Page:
Despite Singapore's HIP Alliance million-dollar campaign to educate locals on the importance of honouring intellectual property, many feel the message doesn't seem to be hitting home.
Piracy in Singapore
According to the Recording Industry Association of Singapore (RIAS), pirate sales hit S$7 million in 2002. This figure excludes losses from illegal downloading. Recent figures have been escalating at such an alarming rate that even the Motion Picture Association of America (MPAA) is stepping in. They have been distributed anti-piracy brochures to every school and library here in Singapore. It is good that they are trying to cultivate anti-piracy habits from young. News reports show intellectual law violators who have been caught, they tend to be teenagers or youths.
Who cares about anti-piracy issues? It's little wonder that the anti-piracy situation here is not looking up. A dipstick survey revealed that many teenagers do not realise, or simply choose to ignore, the consequences of their actions. Others have fixed mindsets and do not understand why they have to pay. Some even conjure reasons to justify their illegal downloading.
Take for example this extract from an on-line posting in response to MPAA's anti-piracy brochures. "Who gives a flying f*ck how much money those fat sons of bitches lose? They're already making ten times the alleged loss. I'll bet you my soul that 99.997% of the brochure is full of lies."
This person does not recognise that his actions infringe copyright law and put him at risk of being prosecuted. Instead, he demonstrates disrespect and a lack of concern for all those who have slogged to produce the songs and movies that he happily downloads for free. To top it off, he attempts to justify his actions by citing that the entertainment industry is making billions and these small losses mean peanuts to them. But haven't we learnt from the Durai case that 'peanuts' can be significant?
It is not a matter of how much it will cost the industry but a question of whether we should even be doing it in the first place? If everyone thinks that the entertainment industry is too wealthy to feel the pinch and rips them off, the industry definitely suffers and is forced to reduce the number of productions it makes, as well as overall budgets and quality. Consumers, both paying and non-paying, will then complain. Just look at the case of Hong Kong, where the volume of films and good scripts has dipped sharply as a result of piracy.
Investors have started to think twice before financing costly productions. There were so many film pirates recording cinema shows during the wee hours that these midnight shows were cancelled for some time.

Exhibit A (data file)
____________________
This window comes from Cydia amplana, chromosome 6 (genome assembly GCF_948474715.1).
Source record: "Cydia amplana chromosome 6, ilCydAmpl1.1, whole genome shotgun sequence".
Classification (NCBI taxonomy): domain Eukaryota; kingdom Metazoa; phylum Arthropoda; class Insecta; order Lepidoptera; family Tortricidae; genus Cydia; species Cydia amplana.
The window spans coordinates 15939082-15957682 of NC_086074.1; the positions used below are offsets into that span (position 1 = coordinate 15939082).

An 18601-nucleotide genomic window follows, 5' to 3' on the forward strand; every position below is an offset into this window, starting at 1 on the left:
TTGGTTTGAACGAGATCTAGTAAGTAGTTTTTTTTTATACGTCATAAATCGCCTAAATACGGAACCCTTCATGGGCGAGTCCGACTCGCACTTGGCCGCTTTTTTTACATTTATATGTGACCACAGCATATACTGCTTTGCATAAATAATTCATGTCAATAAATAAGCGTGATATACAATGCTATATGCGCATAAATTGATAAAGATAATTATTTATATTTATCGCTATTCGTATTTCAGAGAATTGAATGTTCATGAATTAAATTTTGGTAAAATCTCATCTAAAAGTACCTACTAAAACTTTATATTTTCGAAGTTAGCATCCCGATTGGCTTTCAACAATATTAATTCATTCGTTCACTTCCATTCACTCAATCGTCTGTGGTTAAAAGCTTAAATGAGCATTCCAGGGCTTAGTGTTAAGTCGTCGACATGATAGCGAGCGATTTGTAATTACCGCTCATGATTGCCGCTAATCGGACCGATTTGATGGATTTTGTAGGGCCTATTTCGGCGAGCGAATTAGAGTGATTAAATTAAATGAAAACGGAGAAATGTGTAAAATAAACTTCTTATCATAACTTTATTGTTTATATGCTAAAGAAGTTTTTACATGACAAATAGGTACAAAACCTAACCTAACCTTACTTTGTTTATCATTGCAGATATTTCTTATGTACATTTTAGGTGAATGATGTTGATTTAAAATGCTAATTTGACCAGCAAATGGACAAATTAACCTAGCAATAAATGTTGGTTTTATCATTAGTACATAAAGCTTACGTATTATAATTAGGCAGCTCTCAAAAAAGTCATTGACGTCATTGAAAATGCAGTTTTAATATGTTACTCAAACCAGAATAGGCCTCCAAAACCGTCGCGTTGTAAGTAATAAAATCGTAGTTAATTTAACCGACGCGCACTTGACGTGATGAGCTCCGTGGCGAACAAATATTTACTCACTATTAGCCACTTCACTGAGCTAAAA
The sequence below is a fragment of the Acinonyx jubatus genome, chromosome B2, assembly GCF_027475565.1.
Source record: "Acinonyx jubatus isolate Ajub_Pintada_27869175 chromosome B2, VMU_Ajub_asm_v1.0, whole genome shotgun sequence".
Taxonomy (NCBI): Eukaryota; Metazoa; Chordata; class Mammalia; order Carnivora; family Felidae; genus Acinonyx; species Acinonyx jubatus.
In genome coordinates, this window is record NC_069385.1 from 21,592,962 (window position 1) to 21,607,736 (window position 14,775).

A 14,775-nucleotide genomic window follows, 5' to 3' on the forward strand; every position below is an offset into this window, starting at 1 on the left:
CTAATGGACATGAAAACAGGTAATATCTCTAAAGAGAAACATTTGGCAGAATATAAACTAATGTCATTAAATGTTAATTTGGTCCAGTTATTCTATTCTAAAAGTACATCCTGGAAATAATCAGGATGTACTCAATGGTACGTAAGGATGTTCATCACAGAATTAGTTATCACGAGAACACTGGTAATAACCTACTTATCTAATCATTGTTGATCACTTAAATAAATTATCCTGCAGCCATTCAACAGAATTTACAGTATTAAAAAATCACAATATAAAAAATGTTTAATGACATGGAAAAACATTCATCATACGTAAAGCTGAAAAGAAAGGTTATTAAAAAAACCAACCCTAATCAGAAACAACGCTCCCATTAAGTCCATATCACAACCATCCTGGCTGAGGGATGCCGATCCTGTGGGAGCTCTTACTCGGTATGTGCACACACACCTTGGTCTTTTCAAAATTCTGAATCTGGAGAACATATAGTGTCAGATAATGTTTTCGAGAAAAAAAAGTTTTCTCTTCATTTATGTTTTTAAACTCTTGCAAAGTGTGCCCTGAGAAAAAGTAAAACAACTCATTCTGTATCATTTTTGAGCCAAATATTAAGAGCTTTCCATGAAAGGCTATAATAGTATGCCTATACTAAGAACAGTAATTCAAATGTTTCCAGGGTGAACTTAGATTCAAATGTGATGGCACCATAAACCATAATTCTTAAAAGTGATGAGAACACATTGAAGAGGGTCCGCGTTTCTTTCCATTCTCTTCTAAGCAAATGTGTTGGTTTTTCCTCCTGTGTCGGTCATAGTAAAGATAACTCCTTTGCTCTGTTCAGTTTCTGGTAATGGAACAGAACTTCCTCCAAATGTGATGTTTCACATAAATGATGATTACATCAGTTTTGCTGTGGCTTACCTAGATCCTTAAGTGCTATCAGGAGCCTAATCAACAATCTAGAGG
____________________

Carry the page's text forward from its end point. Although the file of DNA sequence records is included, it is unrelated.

Who is actually causing this vicious cycle and who can stop it? The answer's obvious, for various reasons; namely the human tendency to put yourself before others, narrow-mindedness and budget-consciousness, we may choose not to answer the pleas of industry.
Impact of Piracy
Locally, we've witnessed music retail giants Tower Records falling, HMV downsizing and other smaller players barely making it. With the onslaught of peer-to-peer software, bit torrent sites, video-streaming sites like You Tube - where an eye-popping 100 million videos are watched daily - how can these retailers, distributors and entertainment companies stay afloat? That is the problem addressed at Music Matters Asia-Pacific Music Forum in Hong Kong from May 29 - 3. All the big boys, like Sony BMG, Nokia and Sun Microsystem, will convene to discuss the issue.
What can we do?
1) Music Dispensers: Instead of vending machines selling the drinks and snacks that make us fat. Fancy music dispensers could be installed at prominent places like bus stops with high traffic volume, bus terminals and MRT Interchange Stations. Many like to listen to music while commuting but might not have the time or have forgotten to load new tracks into their players. This machine would provide fast and convenient access to an extensive library of tunes whilst you wait for friends, buses or trains. Users can test listen and only pay for what they download.
2) Music cafes: In cool cafes touch screens are placed on each table. They perform the same function as the music dispensers. Friends can gather over food and drinks to check out the latest music releases. Perhaps you could even buy ahead of CD releases, cutting out the cost and time involved in shipping. You'd be able to edit downloads into ring tones for a small additional fee. Snapshots, mobile phone themes, wallpapers and the like could also be made available.
3) Field trips and compulsory video: Schools can arrange to visit local broadcasters who will explain the tedious production process, of a drama serial for example. Students would be treated to a video screening starring their favourite celebrities to further illustrate the issues. The aim would be to help students understand how much time, effort and money goes in to a production. Ensuring they then understand why intellectual property should be protected, not pirated.
4) Ripping exercise: Teachers could assign students tedious projects and then secretly arrange for other students to claim credit for the work. Through this practical exercise, the "exploited" students would learn to empathise with the industry folks whose creations have been pirated.
5) Promote Legal Download Sites: We have legal download sites like Soundbuzz and Play (by Starhub) which urgently require more aggressive marketing. Lowering the cost would be helpful as the current rate of S$1.99 per song could be too steep, especially for students.